Competitive Public Cloud


In order for new or smaller public clouds to be competitive with the big kids (Amazon and Azure), these vendors must either adopt the same practices or be unique in what they do. However, if they have a unique value, is it possible to see it, or are all public clouds painted with the same brush as Amazon? Is the key to public cloud to be like Amazon?

Be Like Amazon

What does it mean to be like Amazon? First, your cloud needs to adopt a different mentality around hardware: white-box compute, white-box networking, even white-box storage. Does this mean not purchasing from Dell or Hewlett Packard Enterprise? In some cases no, and in others yes. The key to using white-box hardware is to get all your gear as inexpensively as possible, while maintaining quality levels and limiting configuration drift and downtime. In the cloud, cost is everything, and everything has a cost. Hardware has costs.

Yet, hardware isn’t everything: we need software as well. Specifically, we need automation. Without automation, the scale of the cloud doesn’t work. It becomes too expensive in easily reproducible processes. While Amazon maintains its own systems, it leaves the tenant cloud admins to maintain their own machine instances. To keep costs down, automation needs to be used on both sides of the divide, by both tenants and service providers. Ideally, the service providers provide the tenant with offshoots of their own automation work.

Keeping costs low in the cloud also means using fewer people. The most expensive part of any cloud is not the technology, but the people and the people processes in place. These processes need to be in place today to handle the large number of tenant requests.

Therefore, part of any cloud is support, including engineering to improve the cloud and to deal with items outside of support. Engineering must also improve people processes, which is really in the purview of DevOps.

To compete in the cloud world, one must use inexpensive hardware, provide a unique product, improve people processes, automate everything, and constantly approve the approach to the cloud. In addition, a cloud must provide automation, security, and visibility to its tenants.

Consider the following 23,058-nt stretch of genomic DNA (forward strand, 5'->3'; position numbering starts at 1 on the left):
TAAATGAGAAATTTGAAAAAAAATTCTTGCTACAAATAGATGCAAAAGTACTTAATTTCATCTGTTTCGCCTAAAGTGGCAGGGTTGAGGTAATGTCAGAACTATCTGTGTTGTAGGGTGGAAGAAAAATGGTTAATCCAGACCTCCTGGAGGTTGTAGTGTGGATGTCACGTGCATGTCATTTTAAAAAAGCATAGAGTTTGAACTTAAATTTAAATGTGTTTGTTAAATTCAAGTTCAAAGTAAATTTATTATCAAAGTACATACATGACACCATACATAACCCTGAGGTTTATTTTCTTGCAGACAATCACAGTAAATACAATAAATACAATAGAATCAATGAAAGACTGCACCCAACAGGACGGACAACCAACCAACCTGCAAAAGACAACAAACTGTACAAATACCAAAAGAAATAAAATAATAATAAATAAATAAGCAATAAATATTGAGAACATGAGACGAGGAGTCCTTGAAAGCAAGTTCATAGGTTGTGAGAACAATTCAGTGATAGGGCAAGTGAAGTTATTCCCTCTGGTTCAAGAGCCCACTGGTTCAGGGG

We know that these are important factors for private clouds, yet not many know what goes on within a public cloud. These are also critical public cloud areas.

Be Unlike Amazon

The real key to success isn’t to try to compete with Amazon or Microsoft Azure. Instead, differentiate. We know what Amazon does well; can any clouds do better?

Yes, they can. Take WP Engine. It provides hosting services for web services based on WordPress as a SaaS, yet it also offers IaaS, managed IaaS, and many other features. Its differentiating feature is incredibly deep knowledge of a platform that can be presented in many ways. It has worked out the security issues, scale issues, and commerce issues of offering up a WordPress-based website.

Other companies, like DreamHost, embrace “be like Amazon” while offering improved performance in all aspects of its environment as well as faster standard servers and open network switches with all-flash storage.

Virtustream, on the other hand, has taken “be unlike Amazon” to the extreme. It uses vendor servers, provides incredible security, and has a public cloud designed for SAP and Oracle.

Other clouds differentiate by providing increased security, knowledge of a specific application, community services, graphics, visibility, and performance. Most importantly, they offer specific knowledge: knowledge Amazon and Azure do not have or do not expose.

Final Thoughts

Build a cloud like Amazon and save costs, but also be aware that any cloud you build must differentiate itself in some major way. This is where combining inexpensive servers, easily upgraded networking, and knowledge comes into play. Picking the proper partner for your hybrid cloud should be about knowledge and cost. What does the cloud offer that meets your needs?

Share this Article:

The following two tabs change content below.
Edward Haletky
Edward L. Haletky, aka Texiwill, is the author of VMware vSphere(TM) and Virtual Infrastructure Security: Securing the Virtual Environment as well as VMware ESX and ESXi in the Enterprise: Planning Deployment of Virtualization Servers, 2nd Edition. Edward owns AstroArch Consulting, Inc., providing virtualization, security, network consulting and development and The Virtualization Practice where he is also an Analyst. Edward is the Moderator and Host of the Virtualization Security Podcast as well as a guru and moderator for the VMware Communities Forums, providing answers to security and configuration questions. Edward is working on new books on Virtualization. [All Papers/Publications...]
Edward Haletky

Latest posts by Edward Haletky (see all)

Related Posts:

Leave a Reply

Be the First to Comment!